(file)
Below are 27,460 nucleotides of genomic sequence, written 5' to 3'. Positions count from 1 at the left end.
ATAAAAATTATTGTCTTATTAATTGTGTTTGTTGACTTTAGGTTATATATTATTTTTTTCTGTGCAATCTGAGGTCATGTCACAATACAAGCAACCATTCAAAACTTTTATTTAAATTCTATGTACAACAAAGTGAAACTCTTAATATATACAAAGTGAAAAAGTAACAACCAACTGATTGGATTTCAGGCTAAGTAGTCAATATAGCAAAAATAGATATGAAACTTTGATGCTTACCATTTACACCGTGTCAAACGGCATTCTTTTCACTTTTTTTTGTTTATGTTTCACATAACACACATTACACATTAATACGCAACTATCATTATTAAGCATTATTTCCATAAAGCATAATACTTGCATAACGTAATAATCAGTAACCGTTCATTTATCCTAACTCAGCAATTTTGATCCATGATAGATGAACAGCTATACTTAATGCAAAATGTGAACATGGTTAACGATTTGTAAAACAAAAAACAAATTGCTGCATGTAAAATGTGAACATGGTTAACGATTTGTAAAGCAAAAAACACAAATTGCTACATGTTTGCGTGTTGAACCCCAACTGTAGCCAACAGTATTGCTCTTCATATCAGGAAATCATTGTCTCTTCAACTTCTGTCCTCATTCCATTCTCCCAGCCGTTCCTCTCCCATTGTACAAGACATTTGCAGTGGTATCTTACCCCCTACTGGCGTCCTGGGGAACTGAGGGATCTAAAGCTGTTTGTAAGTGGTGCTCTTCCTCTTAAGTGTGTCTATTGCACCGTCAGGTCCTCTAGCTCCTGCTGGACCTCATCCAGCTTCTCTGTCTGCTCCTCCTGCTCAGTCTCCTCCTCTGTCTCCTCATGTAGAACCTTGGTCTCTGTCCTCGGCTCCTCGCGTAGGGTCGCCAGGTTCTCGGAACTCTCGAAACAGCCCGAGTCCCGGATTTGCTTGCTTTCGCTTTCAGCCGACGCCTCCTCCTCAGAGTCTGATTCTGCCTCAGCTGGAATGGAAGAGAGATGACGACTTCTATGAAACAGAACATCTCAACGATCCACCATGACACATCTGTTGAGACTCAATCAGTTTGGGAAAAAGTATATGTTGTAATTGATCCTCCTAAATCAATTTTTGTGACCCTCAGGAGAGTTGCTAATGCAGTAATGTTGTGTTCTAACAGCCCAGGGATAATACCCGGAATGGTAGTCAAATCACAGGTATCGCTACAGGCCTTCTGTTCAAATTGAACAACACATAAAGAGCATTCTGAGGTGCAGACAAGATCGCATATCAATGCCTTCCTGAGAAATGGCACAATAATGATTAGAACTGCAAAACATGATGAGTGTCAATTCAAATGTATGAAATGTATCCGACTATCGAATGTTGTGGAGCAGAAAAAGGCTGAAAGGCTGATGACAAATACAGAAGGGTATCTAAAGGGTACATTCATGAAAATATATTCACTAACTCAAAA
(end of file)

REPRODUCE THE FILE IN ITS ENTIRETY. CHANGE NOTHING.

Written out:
Below are 27,460 nucleotides of genomic sequence, written 5' to 3'. Positions count from 1 at the left end.
ATAAAAATTATTGTCTTATTAATTGTGTTTGTTGACTTTAGGTTATATATTATTTTTTTCTGTGCAATCTGAGGTCATGTCACAATACAAGCAACCATTCAAAACTTTTATTTAAATTCTATGTACAACAAAGTGAAACTCTTAATATATACAAAGTGAAAAAGTAACAACCAACTGATTGGATTTCAGGCTAAGTAGTCAATATAGCAAAAATAGATATGAAACTTTGATGCTTACCATTTACACCGTGTCAAACGGCATTCTTTTCACTTTTTTTTGTTTATGTTTCACATAACACACATTACACATTAATACGCAACTATCATTATTAAGCATTATTTCCATAAAGCATAATACTTGCATAACGTAATAATCAGTAACCGTTCATTTATCCTAACTCAGCAATTTTGATCCATGATAGATGAACAGCTATACTTAATGCAAAATGTGAACATGGTTAACGATTTGTAAAACAAAAAACAAATTGCTGCATGTAAAATGTGAACATGGTTAACGATTTGTAAAGCAAAAAACACAAATTGCTACATGTTTGCGTGTTGAACCCCAACTGTAGCCAACAGTATTGCTCTTCATATCAGGAAATCATTGTCTCTTCAACTTCTGTCCTCATTCCATTCTCCCAGCCGTTCCTCTCCCATTGTACAAGACATTTGCAGTGGTATCTTACCCCCTACTGGCGTCCTGGGGAACTGAGGGATCTAAAGCTGTTTGTAAGTGGTGCTCTTCCTCTTAAGTGTGTCTATTGCACCGTCAGGTCCTCTAGCTCCTGCTGGACCTCATCCAGCTTCTCTGTCTGCTCCTCCTGCTCAGTCTCCTCCTCTGTCTCCTCATGTAGAACCTTGGTCTCTGTCCTCGGCTCCTCGCGTAGGGTCGCCAGGTTCTCGGAACTCTCGAAACAGCCCGAGTCCCGGATTTGCTTGCTTTCGCTTTCAGCCGACGCCTCCTCCTCAGAGTCTGATTCTGCCTCAGCTGGAATGGAAGAGAGATGACGACTTCTATGAAACAGAACATCTCAACGATCCACCATGACACATCTGTTGAGACTCAATCAGTTTGGGAAAAAGTATATGTTGTAATTGATCCTCCTAAATCAATTTTTGTGACCCTCAGGAGAGTTGCTAATGCAGTAATGTTGTGTTCTAACAGCCCAGGGATAATACCCGGAATGGTAGTCAAATCACAGGTATCGCTACAGGCCTTCTGTTCAAATTGAACAACACATAAAGAGCATTCTGAGGTGCAGACAAGATCGCATATCAATGCCTTCCTGAGAAATGGCACAATAATGATTAGAACTGCAAAACATGATGAGTGTCAATTCAAATGTATGAAATGTATCCGACTATCGAATGTTGTGGAGCAGAAAAAGGCTGAAAGGCTGATGACAAATACAGAAGGGTATCTAAAGGGTACATTCATGAAAATATATTCACTAACTCAAAA